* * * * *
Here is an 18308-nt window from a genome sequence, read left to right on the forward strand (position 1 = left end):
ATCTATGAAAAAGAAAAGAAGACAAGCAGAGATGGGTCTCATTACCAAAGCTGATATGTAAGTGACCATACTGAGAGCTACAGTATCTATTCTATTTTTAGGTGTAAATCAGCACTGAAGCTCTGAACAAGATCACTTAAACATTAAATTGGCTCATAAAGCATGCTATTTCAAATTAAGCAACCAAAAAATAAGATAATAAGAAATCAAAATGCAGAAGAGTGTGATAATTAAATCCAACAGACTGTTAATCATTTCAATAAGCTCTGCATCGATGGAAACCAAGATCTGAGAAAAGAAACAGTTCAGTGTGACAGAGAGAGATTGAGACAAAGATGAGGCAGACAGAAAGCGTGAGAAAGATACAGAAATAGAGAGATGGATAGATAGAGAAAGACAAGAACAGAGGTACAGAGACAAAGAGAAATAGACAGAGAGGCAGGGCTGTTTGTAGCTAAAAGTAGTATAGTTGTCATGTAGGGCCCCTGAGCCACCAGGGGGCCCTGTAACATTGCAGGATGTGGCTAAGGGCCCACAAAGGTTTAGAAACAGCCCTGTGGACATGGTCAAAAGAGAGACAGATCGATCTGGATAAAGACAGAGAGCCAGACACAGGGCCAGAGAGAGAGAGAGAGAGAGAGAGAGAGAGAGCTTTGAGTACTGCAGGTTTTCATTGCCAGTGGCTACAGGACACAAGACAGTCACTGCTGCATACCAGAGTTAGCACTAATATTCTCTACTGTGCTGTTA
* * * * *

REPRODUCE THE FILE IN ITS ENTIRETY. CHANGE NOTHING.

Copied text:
Here is an 18308-nt window from a genome sequence, read left to right on the forward strand (position 1 = left end):
ATCTATGAAAAAGAAAAGAAGACAAGCAGAGATGGGTCTCATTACCAAAGCTGATATGTAAGTGACCATACTGAGAGCTACAGTATCTATTCTATTTTTAGGTGTAAATCAGCACTGAAGCTCTGAACAAGATCACTTAAACATTAAATTGGCTCATAAAGCATGCTATTTCAAATTAAGCAACCAAAAAATAAGATAATAAGAAATCAAAATGCAGAAGAGTGTGATAATTAAATCCAACAGACTGTTAATCATTTCAATAAGCTCTGCATCGATGGAAACCAAGATCTGAGAAAAGAAACAGTTCAGTGTGACAGAGAGAGATTGAGACAAAGATGAGGCAGACAGAAAGCGTGAGAAAGATACAGAAATAGAGAGATGGATAGATAGAGAAAGACAAGAACAGAGGTACAGAGACAAAGAGAAATAGACAGAGAGGCAGGGCTGTTTGTAGCTAAAAGTAGTATAGTTGTCATGTAGGGCCCCTGAGCCACCAGGGGGCCCTGTAACATTGCAGGATGTGGCTAAGGGCCCACAAAGGTTTAGAAACAGCCCTGTGGACATGGTCAAAAGAGAGACAGATCGATCTGGATAAAGACAGAGAGCCAGACACAGGGCCAGAGAGAGAGAGAGAGAGAGAGAGAGAGAGAGCTTTGAGTACTGCAGGTTTTCATTGCCAGTGGCTACAGGACACAAGACAGTCACTGCTGCATACCAGAGTTAGCACTAATATTCTCTACTGTGCTGTTA